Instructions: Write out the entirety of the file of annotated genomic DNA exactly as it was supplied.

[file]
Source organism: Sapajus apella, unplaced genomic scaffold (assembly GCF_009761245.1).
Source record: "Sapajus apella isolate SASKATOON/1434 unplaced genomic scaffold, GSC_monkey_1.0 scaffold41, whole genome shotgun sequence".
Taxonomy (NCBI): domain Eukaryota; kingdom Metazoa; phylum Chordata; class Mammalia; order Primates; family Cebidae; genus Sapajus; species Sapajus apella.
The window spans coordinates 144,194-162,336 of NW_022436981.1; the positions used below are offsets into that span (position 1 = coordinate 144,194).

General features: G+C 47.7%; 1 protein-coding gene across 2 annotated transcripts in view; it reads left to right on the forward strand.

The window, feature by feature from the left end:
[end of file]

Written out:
Source organism: Sapajus apella, unplaced genomic scaffold (assembly GCF_009761245.1).
Source record: "Sapajus apella isolate SASKATOON/1434 unplaced genomic scaffold, GSC_monkey_1.0 scaffold41, whole genome shotgun sequence".
Taxonomy (NCBI): domain Eukaryota; kingdom Metazoa; phylum Chordata; class Mammalia; order Primates; family Cebidae; genus Sapajus; species Sapajus apella.
The window spans coordinates 144,194-162,336 of NW_022436981.1; the positions used below are offsets into that span (position 1 = coordinate 144,194).

General features: G+C 47.7%; 1 protein-coding gene across 2 annotated transcripts in view; it reads left to right on the forward strand.

The window, feature by feature from the left end: